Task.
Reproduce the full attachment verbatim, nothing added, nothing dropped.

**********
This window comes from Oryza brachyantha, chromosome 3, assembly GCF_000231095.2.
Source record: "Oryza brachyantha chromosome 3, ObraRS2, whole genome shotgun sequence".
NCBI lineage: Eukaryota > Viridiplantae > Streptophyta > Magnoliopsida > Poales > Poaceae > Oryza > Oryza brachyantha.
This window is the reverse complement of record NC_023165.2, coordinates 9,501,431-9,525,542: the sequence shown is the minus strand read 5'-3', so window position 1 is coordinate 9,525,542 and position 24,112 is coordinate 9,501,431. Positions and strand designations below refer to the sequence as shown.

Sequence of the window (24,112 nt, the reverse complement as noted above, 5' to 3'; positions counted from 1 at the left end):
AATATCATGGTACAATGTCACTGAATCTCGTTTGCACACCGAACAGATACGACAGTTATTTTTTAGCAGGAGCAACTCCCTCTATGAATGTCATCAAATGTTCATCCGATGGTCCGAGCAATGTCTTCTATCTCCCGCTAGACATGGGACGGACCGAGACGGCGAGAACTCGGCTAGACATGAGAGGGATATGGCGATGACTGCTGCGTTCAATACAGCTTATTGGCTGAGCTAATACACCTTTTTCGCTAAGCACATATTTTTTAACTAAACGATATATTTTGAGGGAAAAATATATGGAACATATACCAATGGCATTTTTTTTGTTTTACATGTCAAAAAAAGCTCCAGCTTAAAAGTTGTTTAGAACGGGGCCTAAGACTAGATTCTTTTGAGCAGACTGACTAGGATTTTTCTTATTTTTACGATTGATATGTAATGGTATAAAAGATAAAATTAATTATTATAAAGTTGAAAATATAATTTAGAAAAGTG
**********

This window comes from Oryza brachyantha, chromosome 3, assembly GCF_000231095.2.
Source record: "Oryza brachyantha chromosome 3, ObraRS2, whole genome shotgun sequence".
NCBI lineage: Eukaryota > Viridiplantae > Streptophyta > Magnoliopsida > Poales > Poaceae > Oryza > Oryza brachyantha.
This window is the reverse complement of record NC_023165.2, coordinates 9,501,431-9,525,542: the sequence shown is the minus strand read 5'-3', so window position 1 is coordinate 9,525,542 and position 24,112 is coordinate 9,501,431. Positions and strand designations below refer to the sequence as shown.

Sequence of the window (24,112 nt, the reverse complement as noted above, 5' to 3'; positions counted from 1 at the left end):
AATATCATGGTACAATGTCACTGAATCTCGTTTGCACACCGAACAGATACGACAGTTATTTTTTAGCAGGAGCAACTCCCTCTATGAATGTCATCAAATGTTCATCCGATGGTCCGAGCAATGTCTTCTATCTCCCGCTAGACATGGGACGGACCGAGACGGCGAGAACTCGGCTAGACATGAGAGGGATATGGCGATGACTGCTGCGTTCAATACAGCTTATTGGCTGAGCTAATACACCTTTTTCGCTAAGCACATATTTTTTAACTAAACGATATATTTTGAGGGAAAAATATATGGAACATATACCAATGGCATTTTTTTTGTTTTACATGTCAAAAAAAGCTCCAGCTTAAAAGTTGTTTAGAACGGGGCCTAAGACTAGATTCTTTTGAGCAGACTGACTAGGATTTTTCTTATTTTTACGATTGATATGTAATGGTATAAAAGATAAAATTAATTATTATAAAGTTGAAAATATAATTTAGAAAAGTG